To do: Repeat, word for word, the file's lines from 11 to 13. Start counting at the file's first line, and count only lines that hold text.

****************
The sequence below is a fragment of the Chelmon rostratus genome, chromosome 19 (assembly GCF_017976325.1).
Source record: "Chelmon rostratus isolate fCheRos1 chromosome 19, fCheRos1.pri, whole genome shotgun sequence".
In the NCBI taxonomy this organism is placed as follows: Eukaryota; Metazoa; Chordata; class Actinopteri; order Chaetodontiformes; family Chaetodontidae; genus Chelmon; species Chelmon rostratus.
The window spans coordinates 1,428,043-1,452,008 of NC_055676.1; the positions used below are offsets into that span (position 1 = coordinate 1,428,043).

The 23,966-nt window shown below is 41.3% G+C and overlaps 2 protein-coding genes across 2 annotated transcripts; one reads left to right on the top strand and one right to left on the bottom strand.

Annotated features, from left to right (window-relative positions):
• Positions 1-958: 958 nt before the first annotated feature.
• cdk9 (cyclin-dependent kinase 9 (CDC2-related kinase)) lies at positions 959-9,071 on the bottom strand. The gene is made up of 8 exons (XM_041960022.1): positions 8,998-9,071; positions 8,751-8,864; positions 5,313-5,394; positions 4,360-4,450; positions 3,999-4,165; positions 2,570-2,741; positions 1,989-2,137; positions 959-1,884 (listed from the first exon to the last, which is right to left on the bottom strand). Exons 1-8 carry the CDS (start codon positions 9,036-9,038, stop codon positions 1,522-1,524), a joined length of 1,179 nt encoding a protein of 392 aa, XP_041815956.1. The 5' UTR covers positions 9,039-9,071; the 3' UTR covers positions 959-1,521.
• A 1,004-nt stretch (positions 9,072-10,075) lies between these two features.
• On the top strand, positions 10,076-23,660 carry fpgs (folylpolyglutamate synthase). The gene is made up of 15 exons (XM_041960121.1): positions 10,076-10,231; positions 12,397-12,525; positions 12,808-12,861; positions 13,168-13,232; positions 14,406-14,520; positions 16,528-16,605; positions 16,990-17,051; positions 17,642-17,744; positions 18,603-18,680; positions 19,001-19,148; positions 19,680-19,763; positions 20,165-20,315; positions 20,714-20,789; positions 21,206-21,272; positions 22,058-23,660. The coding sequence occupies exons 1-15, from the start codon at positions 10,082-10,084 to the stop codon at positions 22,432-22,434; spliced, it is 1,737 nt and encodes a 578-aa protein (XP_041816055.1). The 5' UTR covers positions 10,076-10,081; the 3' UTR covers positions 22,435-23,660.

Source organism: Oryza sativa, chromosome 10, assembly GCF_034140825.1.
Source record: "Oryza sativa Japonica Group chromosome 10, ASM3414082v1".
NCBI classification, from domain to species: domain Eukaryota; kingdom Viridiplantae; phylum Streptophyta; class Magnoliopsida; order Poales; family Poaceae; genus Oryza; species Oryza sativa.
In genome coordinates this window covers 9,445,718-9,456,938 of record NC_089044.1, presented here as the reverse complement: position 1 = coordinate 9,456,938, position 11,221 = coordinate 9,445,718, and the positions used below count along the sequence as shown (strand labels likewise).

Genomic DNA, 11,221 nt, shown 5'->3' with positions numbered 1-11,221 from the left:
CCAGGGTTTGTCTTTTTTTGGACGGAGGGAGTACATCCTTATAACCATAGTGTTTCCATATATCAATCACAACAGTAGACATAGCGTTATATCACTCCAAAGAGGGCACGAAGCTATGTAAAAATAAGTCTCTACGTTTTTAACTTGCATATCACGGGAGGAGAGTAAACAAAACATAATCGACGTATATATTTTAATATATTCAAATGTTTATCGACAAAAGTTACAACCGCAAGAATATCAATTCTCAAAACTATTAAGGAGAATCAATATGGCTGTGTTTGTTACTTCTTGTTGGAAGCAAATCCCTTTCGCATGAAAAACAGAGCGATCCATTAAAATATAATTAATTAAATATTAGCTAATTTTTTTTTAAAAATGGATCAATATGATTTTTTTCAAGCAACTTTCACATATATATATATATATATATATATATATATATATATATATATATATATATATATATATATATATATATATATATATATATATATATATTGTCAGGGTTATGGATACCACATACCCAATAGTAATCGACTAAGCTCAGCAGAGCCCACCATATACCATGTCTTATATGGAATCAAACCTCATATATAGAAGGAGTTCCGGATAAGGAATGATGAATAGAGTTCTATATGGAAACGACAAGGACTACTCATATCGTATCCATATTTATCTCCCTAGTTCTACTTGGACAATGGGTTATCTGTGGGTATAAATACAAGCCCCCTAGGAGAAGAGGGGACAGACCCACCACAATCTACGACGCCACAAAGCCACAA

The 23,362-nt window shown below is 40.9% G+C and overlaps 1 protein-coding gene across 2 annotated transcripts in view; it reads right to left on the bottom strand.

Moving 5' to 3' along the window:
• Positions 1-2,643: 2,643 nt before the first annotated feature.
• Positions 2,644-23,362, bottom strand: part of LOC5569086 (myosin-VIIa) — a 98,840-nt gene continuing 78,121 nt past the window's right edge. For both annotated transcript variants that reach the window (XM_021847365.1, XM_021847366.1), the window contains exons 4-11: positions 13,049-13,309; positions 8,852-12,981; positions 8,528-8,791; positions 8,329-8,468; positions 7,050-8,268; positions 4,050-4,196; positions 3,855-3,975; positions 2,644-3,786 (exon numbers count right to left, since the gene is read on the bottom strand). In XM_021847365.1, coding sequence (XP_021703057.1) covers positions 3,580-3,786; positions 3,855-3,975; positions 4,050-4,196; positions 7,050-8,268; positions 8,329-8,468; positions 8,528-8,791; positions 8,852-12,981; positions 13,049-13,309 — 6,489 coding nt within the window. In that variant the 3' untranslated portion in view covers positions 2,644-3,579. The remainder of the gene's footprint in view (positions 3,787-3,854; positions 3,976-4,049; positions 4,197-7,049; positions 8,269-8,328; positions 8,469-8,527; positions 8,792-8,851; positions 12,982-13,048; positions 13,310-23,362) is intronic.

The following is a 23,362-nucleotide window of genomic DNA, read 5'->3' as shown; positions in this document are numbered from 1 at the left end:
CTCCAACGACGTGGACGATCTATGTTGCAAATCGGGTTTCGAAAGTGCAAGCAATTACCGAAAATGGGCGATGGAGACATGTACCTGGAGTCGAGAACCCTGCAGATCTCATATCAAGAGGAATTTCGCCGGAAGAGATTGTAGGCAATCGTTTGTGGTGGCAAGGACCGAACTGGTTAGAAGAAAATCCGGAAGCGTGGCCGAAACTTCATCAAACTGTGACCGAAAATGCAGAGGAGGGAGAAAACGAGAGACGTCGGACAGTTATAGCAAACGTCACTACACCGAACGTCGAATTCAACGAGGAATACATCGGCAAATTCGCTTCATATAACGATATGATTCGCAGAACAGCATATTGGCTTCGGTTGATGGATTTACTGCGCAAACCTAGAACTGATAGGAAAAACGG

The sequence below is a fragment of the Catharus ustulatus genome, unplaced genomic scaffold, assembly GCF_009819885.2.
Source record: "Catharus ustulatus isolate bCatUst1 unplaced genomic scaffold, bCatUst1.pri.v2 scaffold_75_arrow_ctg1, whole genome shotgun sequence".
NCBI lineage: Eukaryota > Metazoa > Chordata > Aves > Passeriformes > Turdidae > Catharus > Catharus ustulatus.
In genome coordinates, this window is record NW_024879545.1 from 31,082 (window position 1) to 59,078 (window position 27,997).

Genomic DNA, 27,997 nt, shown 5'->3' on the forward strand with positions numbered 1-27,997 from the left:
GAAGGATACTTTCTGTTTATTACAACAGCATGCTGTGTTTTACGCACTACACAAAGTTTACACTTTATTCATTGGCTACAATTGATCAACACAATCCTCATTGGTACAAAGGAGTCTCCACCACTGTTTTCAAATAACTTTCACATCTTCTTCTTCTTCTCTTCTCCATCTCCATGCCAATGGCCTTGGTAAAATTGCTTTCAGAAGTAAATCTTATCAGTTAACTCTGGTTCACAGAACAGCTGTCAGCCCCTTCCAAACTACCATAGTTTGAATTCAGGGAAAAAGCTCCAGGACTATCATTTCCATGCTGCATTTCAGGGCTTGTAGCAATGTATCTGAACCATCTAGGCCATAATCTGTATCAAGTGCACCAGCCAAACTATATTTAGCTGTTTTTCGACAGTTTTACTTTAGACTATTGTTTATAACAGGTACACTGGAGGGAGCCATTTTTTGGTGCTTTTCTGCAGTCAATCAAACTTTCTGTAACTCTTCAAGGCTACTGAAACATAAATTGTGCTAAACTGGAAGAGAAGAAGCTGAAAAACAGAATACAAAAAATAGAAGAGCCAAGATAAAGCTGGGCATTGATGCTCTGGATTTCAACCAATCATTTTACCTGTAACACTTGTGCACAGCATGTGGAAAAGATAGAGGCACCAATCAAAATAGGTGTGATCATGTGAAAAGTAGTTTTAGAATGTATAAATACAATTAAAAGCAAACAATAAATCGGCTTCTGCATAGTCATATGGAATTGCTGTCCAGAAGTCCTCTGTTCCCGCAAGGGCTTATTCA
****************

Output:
Source organism: Oryza sativa, chromosome 10, assembly GCF_034140825.1.
Source record: "Oryza sativa Japonica Group chromosome 10, ASM3414082v1".
NCBI classification, from domain to species: domain Eukaryota; kingdom Viridiplantae; phylum Streptophyta; class Magnoliopsida; order Poales; family Poaceae; genus Oryza; species Oryza sativa.